When Nick Saban eventually leaves Alabama, there's one name that will be atop every list to replace him: Dabo Swinney.
Dabo Swinney is an Alabama football alumnus. He's also one of the few coaches that has gone head-to-head with Nick Saban in recent years.
At the end of the 2015 season, Alabama edged out Swinney's Clemson Tigers for the national title. Clemson got its revenge the following year.
Both games were incredible. The 2017-18 edition, in this year's College Football Playoff semifinal, did not quite live up, but Clemson has cemented itself as a college football power.
Naturally, some assume that whenever Saban does retire, Swinney will head to his alma mater to replace him. And he would be the natural top choice.
However, Clemson is doing everything it can to make it too attractive for him to leave when the time comes. Swinney just received a huge new contract that made him the nation's second-highest paid coach behind Saban in 2017. He also built a new house in the area.
None of that is to say that Alabama couldn't poach him. However, athletic director Dan Radakovich is ready for the attempt.
The State asked the Clemson AD about the possibility. He was relatively straightforward about things.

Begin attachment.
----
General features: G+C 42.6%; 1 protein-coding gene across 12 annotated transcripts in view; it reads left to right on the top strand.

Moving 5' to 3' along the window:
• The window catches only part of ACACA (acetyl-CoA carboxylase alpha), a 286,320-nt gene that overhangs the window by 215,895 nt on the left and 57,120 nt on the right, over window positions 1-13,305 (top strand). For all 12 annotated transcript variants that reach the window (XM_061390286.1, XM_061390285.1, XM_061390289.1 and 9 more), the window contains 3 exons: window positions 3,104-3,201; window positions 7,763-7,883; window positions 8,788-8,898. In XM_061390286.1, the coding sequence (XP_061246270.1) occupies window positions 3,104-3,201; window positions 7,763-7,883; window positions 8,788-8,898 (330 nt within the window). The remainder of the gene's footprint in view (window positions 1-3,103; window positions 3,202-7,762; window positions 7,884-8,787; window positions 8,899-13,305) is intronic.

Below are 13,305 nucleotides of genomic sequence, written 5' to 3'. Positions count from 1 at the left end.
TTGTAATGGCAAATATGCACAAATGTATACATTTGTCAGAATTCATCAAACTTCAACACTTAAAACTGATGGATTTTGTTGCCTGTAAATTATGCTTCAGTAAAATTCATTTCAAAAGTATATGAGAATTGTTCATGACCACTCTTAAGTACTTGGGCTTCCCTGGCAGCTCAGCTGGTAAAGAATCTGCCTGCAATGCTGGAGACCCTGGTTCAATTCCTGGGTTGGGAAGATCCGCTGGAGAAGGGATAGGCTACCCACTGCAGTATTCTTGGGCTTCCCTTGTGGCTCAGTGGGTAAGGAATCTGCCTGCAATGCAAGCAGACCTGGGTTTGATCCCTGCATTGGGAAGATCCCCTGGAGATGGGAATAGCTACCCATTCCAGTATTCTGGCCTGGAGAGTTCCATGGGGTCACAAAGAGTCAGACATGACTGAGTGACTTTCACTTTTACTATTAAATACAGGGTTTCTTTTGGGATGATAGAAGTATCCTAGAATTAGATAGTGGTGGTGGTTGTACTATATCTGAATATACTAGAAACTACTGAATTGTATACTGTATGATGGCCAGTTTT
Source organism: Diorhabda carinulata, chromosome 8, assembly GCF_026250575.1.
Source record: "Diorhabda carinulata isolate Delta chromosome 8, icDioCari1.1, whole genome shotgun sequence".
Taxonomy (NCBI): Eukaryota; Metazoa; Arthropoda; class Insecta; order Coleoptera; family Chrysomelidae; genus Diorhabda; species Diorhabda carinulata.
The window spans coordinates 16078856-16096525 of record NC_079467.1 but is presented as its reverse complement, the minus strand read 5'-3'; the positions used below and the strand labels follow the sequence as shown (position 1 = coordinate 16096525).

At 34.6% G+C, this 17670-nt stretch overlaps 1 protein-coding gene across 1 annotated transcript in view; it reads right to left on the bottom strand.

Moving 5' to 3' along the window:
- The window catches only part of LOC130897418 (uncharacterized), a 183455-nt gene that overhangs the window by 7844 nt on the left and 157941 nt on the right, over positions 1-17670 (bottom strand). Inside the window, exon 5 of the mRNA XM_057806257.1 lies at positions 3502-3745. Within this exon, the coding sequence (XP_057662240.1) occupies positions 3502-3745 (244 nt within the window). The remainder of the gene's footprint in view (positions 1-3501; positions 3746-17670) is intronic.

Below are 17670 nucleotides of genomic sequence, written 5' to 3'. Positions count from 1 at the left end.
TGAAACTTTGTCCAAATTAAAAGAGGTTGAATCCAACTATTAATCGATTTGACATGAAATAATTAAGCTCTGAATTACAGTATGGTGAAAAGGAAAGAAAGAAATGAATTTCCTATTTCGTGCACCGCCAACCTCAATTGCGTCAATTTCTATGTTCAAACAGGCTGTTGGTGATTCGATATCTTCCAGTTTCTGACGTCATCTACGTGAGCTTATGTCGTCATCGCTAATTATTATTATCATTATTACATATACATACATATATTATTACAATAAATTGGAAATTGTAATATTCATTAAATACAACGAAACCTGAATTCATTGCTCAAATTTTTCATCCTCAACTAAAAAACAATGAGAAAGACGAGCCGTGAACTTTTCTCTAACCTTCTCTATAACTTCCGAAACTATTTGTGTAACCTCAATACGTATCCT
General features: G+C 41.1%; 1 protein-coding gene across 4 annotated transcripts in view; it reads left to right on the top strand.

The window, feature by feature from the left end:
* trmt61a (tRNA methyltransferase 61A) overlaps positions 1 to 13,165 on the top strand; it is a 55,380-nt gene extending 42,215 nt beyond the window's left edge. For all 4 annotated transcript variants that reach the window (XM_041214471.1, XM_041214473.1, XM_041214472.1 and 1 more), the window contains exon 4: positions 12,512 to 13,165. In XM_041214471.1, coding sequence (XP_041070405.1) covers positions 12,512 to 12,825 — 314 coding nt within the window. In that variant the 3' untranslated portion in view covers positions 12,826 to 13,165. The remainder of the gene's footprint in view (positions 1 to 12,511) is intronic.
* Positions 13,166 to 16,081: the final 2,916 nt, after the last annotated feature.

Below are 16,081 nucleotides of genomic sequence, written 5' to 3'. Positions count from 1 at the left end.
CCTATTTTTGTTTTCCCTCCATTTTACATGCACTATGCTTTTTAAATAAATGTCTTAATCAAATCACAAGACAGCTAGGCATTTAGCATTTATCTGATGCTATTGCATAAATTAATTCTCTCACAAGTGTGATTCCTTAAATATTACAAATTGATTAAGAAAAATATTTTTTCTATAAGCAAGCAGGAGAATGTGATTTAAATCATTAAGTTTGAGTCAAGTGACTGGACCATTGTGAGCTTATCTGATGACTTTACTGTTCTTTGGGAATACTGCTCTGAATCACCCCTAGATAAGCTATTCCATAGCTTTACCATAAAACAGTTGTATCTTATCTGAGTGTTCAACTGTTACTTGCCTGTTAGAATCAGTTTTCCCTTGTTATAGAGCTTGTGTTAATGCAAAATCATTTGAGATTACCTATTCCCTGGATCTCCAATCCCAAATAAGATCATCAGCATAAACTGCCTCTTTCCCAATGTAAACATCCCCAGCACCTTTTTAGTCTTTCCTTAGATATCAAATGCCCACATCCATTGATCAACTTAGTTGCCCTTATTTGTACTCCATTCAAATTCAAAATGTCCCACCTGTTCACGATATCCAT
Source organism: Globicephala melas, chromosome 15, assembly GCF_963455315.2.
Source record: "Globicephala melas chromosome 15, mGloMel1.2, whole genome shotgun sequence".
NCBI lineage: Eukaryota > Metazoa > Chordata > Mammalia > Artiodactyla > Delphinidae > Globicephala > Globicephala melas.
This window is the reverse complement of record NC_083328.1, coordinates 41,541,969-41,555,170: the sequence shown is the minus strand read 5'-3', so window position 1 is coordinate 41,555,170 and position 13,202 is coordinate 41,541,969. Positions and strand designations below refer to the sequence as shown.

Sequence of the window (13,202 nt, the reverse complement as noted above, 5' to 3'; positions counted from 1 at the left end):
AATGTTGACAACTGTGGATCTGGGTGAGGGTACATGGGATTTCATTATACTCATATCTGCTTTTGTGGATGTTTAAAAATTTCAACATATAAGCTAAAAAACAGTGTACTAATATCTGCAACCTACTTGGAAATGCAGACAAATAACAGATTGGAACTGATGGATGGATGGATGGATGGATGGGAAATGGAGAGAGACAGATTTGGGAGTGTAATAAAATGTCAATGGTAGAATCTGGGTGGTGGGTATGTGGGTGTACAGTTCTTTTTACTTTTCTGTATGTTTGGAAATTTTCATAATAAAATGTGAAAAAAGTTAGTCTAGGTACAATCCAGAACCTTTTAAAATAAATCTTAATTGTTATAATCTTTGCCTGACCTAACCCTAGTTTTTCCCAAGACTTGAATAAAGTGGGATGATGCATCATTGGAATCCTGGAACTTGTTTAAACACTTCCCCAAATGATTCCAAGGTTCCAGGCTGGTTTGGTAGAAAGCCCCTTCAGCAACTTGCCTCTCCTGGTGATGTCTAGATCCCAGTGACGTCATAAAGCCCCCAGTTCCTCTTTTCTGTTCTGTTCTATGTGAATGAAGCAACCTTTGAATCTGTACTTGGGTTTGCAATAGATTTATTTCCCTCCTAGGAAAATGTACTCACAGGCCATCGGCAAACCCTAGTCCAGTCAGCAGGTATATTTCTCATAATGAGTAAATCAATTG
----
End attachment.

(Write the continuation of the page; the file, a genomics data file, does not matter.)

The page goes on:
“That’s not something that I think about every night when my head hits the pillow, but certainly whether it’s in football or basketball or baseball or any of our sports, as an AD, you have to be ready for some of those things that may come down the path,” Radakovich said.
“I certainly hope that we’ve been able to demonstrate to Dabo that you can get to the highest level right here at Clemson, and he’s been able to do that. So there’s so many positives about the university,” Radakovich said. “We have a great Board of Trustees. We have an incredible president. We have some alignment going there that has allowed us to do our job, and I think that you don’t find that everywhere, but we have it here. I think that’s a big X factor.”
Swinney began his coaching career at Alabama as a graduate assistant in 1993. He moved up to coach wide receivers and tight ends, before taking a job at Clemson in 2003.
He took over as the Tigers interim head coach during the 2008 season, and had that tag removed after the season. He is 101-30 as a head coach, with one national championship and four conference titles, including a current streak of three straight.